Running Ubuntu Linux Binaries on Windows 10 Build 14316

Not April Fool’s Joke

As announced at Build 2016, Windows 10 will be able to run Ubuntu binaries via bash directly on Windows 10.  This isn’t a VM, or an emulator, or a container or Cygwin—these are ELF binaries running natively on Windows (if you remember the days of MS-DOS and how it also had a CP/M runtime, this is analogous).  This isn’t the full Linux kernel—Windows still handles hardware I/O, and this doesn’t include any of the Linux UIs.  Just a very rich set of binaries you can access via the bash* command line.

Making it Work

First, you need to be on build 14316.  Build 14316 was released to the fast ring on 4/6/2016, so depending on your sped of getting and applying Windows updates, it might be a while before you see it.  If you don’t know what build you’re running, you can check in All Settings >> System > About >> OS Build.


If you have the right build, you next need to enable “Developer mode”, which allows you to install applications and features which are less fully baked.  To do this, go All Settings >> Update & security >> For developers >> Developer mode.


Finally, you need to install the Windows Subsystem for Linux feature.  Do do this, go Control Panel >> Programs >> Turn Windows features on or off (under Programs and Features section).  Select “Windows Subsystem for Linux (Beta)”.


You can now run bash by opening a command prompt and typing “bash” (you may have to reboot after adding the feature above).  The first time you do this, bash will be installed, but subsequent times bash will just start.  You’ll also have a new “Bash on Ubuntu on Windows” entry in All Programs you can pin to the Start menu and save you the command prompt.  Once you see the # prompt (meaning you have superuser privileges in bash) you’re ready to roll.


Additional Resources

Scott Hanselman – Developers can run Bash Shell and user-mode Ubuntu Linux binaries on Windows 10

Dustin Kirkland – Ubuntu on Windows — The Ubuntu Userspace for Windows Developers and HOWTO: Ubuntu on Windows

Channel 9 – Linux Command Line on Windows

Russ Alexander and Rich Turner – Running Bash on Ubuntu on Windows!

If you’re new to the Linux command line, I highly recommend this book, I’ve learned a lot and it’s not painful to read:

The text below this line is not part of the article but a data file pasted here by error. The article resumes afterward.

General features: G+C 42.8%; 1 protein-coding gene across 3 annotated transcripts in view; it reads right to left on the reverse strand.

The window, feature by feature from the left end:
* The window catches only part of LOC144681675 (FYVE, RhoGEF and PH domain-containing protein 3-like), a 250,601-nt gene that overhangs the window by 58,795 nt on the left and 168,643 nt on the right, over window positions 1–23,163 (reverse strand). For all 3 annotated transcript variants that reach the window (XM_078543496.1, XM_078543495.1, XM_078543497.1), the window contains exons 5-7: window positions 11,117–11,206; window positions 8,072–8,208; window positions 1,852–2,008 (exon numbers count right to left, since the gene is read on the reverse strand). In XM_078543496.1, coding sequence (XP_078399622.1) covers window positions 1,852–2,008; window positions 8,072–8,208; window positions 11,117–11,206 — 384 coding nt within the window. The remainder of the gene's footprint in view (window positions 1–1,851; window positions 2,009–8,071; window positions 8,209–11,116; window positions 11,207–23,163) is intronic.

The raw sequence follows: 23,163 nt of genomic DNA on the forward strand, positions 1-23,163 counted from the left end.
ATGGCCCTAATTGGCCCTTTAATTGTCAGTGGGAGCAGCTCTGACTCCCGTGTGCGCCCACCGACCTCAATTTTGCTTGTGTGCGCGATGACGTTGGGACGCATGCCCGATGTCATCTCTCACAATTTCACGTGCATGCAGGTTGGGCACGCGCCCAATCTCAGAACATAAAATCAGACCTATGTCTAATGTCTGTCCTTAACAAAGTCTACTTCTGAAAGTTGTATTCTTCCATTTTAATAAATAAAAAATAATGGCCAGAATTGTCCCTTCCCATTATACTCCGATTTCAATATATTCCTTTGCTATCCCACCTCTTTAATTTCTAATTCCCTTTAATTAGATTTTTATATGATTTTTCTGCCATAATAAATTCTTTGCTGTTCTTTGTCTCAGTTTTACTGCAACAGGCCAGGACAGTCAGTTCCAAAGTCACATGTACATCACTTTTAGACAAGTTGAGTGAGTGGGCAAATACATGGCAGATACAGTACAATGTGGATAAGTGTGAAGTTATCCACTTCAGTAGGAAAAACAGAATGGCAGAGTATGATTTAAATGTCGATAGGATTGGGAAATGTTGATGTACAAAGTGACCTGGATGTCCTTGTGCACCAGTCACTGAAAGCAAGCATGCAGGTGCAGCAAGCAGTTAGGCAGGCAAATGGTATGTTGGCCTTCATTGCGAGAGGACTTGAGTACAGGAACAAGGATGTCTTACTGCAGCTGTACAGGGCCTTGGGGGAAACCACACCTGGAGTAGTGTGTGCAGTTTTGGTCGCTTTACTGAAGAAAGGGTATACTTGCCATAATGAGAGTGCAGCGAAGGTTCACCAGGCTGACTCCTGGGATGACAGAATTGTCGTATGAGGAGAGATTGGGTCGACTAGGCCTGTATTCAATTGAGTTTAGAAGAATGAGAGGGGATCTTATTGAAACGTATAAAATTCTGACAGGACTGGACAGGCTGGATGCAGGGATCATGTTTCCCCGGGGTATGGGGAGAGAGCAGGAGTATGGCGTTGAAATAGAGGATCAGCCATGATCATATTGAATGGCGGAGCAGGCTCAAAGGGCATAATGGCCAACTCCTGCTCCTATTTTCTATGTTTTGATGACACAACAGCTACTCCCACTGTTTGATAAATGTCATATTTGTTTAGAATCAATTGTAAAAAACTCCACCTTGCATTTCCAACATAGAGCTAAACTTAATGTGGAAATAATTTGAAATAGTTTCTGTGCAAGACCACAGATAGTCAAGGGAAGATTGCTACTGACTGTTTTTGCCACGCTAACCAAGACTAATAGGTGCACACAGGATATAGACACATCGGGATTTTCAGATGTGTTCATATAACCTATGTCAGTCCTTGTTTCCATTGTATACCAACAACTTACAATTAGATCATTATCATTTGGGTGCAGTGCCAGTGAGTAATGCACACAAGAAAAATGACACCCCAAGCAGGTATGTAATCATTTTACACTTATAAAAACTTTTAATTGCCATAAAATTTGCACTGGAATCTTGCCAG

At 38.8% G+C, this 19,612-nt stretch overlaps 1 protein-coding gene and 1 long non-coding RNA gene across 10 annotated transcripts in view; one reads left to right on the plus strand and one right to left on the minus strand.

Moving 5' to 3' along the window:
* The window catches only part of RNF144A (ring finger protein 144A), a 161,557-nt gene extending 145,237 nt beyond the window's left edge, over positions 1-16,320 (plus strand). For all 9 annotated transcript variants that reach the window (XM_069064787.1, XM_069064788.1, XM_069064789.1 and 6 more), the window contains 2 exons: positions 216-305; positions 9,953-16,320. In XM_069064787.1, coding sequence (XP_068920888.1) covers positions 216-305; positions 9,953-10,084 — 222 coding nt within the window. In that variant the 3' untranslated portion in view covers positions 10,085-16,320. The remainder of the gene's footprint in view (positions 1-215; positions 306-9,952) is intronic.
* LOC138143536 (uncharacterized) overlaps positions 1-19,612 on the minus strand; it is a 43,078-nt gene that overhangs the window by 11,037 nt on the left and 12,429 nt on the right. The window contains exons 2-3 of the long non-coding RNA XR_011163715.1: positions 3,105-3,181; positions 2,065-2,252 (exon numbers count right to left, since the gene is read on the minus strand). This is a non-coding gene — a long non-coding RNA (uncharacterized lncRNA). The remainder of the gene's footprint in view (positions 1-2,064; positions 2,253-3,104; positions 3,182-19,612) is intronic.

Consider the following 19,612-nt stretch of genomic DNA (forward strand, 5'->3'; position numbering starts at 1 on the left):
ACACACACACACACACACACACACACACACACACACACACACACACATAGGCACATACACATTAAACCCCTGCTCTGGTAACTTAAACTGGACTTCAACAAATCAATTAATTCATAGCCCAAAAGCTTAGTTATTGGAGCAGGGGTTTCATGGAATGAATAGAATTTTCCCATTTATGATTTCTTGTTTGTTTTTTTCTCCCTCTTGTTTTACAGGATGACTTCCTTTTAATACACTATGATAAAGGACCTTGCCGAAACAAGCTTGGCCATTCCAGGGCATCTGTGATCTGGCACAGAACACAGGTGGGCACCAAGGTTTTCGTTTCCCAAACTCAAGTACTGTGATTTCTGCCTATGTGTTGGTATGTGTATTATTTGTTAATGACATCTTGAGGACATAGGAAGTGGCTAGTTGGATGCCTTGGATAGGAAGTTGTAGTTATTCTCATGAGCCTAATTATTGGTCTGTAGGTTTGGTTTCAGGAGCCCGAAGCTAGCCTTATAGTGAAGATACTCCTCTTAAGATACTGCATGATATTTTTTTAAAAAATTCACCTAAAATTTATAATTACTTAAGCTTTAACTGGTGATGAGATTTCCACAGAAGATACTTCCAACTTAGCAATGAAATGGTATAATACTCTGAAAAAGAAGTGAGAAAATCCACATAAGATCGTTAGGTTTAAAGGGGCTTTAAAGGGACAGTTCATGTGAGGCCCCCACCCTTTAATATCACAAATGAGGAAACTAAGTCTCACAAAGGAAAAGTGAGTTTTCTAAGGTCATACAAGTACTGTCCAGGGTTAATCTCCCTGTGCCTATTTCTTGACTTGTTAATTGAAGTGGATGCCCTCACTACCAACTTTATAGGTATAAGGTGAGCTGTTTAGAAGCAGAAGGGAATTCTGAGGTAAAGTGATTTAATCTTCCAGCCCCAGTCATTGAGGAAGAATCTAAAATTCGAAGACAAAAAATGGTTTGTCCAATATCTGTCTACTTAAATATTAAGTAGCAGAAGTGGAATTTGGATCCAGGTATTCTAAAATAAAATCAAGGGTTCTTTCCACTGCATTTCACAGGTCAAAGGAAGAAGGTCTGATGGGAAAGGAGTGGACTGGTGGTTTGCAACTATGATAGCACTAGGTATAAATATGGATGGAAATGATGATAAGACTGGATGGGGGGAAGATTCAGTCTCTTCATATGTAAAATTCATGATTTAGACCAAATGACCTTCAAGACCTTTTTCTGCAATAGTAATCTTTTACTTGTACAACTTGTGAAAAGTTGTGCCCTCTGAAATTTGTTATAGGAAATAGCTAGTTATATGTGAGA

* TIL: bash stands for “Bourne Again Shell”, named for its originator Steve Bourne.  I learned that from the above book!

Virtualized Ubuntu: Virtual PC or Parallels?

I’m a Windows guy.  That’s my job, that’s what the family runs, so that’s what I do.  But I’m fascinated by Linux, and I appreciate a lot of the rethinking the Linux crowd has done.  One of the more popular distributions of Linux is Ubuntu, and it’s supported by several virtualization programs.  Two that I have in my hands are Virtual PC and Parallels.  Since I’m pretty deep into Windows work, I’d rather virtualize Ubuntu, as opposed to a dual boot, and dedicating hardware is out of the question right now.

So, after installing and using Ubuntu 7.10 (Gutsy Gibbon) under both Virtual PC and Parallels, my winner is Parallels.  Here are a few reasons why:


Installation under Parallels was much smoother than Virtual PC.  In both cases, I simply reassigned the CD Drive to the ISO, changed the default HDD space and booted into the Live CD.  From there, I ran the installer program to install Ubuntu.  Parallels needed no additional configuration, but for Virtual PC, I had to enable a boot script to make the mouse work.  There were times where installation under Parallels had hung up, but waiting a minute or two and it picked back up again.


Operation under Parallels is also much smoother.

As with installation, I had to make some boot script changes in order for the mouse to work under Virtual PC.  Thankfully someone had gone through this already and blogged about it, because I’m not at the level where I can figure these things out yet.  Also, there seems to be a somewhat random local echo when I press a key under Virtual PC.  When I hit a key, it may show up as if I pressed it 2 or 3 times.  This doesn’t happen under Parallels.

The mouse issue seems to be more a fault of Linux than Virtual PC, since the mouse was being reported as a PS/2 mouse.  My mouse is really a USB mouse, which is picked up differently by Parallels and Ubuntu.  But the echo thing is driving me crazy.

Finally, performance.  Performance of Ubuntu under Parallels is much snappier than Virtual PC.  I can’t load up all the snazzy desktop effects under either, but that’s OK, all I want to do is learn more about Linux.

One major difference, and this may be a deal breaker for many, is that Virtual PC 2007 is free, while Parallels isn’t.  I have Parallels because Lunarpages hooked their webmasters up with a free copy.

Overall, I’m looking forward to working with Linux more now that I have an environment which makes it easy to work with.